Medical Research

Grant Abstracts 2018

Center for Infectious Disease Research

Alexis Kaushansky, Noah Sather
Seattle, WA
$1,000,000
June 2018

Recently, several promising experimental vaccines have failed to achieve efficacy in the field after they demonstrated high levels of protection in human clinical trials involving pathogen naïve individuals.  Early clinical trials typically study the first exposure to infection while in the field, people are often infected with a pathogen multiple times before vaccination.  Investigators at the Center for Infectious Disease Research in Seattle, Washington, hypothesize that the resultant partial “immunity” alters the engagements between the pathogen and the host.  This impacts the development of potent immune effector cells and in turn reduces the efficacy of vaccine-induced protection.  Each of these processes is complicated by the reality that, while most studies evaluate bulk measurements, infection and immunity are both driven by a very small number of individual cells whose characteristics are likely lost in the context of bulk measurements.  The team proposes to evaluate changes that occur in host-parasite interactions as a result of pre-existing humoral immunity to malaria infection, as well as determine the impact of these changes on vaccine efficacy.  Importantly, assessments will occur at the single cell level, allowing evaluation of how parasites, host target cells and antibody responses interact to yield protection or susceptibility to infection.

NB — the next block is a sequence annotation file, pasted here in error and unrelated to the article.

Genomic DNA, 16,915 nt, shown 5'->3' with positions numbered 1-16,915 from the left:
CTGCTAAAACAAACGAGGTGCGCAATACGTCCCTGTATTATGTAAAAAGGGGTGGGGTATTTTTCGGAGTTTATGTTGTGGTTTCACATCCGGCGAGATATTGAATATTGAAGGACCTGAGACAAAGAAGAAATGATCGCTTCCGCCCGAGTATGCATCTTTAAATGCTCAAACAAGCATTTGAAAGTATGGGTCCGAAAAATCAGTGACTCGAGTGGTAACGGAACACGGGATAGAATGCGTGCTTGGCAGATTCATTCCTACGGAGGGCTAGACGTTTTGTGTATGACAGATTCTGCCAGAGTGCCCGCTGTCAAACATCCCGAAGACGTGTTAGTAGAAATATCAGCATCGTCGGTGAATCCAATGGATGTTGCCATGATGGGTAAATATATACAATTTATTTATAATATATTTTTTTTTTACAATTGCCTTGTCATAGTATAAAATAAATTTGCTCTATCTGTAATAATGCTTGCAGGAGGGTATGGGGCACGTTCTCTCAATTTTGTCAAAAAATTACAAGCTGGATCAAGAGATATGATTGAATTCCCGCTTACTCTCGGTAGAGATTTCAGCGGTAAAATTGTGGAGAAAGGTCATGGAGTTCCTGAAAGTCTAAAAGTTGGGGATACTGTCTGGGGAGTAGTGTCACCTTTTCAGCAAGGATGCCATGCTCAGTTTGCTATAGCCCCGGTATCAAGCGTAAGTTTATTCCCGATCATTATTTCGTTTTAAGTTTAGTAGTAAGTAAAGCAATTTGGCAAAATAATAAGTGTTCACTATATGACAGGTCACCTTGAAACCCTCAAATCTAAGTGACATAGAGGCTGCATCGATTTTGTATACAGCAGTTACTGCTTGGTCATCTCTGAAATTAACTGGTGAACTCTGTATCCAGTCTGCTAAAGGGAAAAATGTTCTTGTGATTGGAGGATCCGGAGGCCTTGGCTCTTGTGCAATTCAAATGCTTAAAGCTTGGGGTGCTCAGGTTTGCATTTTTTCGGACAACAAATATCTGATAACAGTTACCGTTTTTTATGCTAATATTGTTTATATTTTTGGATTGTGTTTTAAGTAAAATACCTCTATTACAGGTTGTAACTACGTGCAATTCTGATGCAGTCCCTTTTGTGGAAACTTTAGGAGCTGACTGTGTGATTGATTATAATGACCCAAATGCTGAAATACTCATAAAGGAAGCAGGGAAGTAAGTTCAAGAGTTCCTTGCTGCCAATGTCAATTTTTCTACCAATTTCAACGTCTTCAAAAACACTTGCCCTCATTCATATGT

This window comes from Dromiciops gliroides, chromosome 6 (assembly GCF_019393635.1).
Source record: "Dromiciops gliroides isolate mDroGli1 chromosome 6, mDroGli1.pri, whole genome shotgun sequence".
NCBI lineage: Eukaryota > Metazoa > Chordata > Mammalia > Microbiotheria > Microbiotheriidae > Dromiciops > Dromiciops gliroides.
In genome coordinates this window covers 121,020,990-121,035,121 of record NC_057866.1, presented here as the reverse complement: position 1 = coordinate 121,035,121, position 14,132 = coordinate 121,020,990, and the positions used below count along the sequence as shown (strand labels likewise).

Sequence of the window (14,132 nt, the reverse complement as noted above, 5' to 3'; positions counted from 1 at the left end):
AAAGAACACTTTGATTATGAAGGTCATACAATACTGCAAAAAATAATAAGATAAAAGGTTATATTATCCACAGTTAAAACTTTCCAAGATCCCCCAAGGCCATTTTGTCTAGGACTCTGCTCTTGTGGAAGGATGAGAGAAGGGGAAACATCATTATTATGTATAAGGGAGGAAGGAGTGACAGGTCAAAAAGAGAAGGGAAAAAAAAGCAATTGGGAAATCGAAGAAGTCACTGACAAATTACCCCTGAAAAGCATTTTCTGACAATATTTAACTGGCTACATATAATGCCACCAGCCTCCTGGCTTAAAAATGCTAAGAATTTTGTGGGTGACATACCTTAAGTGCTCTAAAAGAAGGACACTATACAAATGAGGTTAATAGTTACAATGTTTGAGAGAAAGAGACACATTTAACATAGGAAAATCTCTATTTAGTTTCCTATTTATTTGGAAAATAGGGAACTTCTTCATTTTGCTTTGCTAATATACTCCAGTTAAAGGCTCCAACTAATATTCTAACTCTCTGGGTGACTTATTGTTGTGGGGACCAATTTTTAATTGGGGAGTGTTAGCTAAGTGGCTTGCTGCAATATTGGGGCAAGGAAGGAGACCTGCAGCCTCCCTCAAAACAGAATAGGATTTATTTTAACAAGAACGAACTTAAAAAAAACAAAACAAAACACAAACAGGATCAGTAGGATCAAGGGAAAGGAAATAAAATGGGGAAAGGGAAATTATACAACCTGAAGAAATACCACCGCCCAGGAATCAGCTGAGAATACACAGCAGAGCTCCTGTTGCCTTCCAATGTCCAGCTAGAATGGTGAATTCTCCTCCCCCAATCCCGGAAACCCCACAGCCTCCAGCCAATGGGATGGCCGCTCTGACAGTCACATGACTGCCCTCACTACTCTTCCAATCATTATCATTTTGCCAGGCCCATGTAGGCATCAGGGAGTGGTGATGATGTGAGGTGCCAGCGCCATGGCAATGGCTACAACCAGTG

The Rockefeller University

Erich Jarvis, Shiaoching Gong, Michael Long, Ofer Tchernichovski
New York City, NY
$1,000,000
June 2018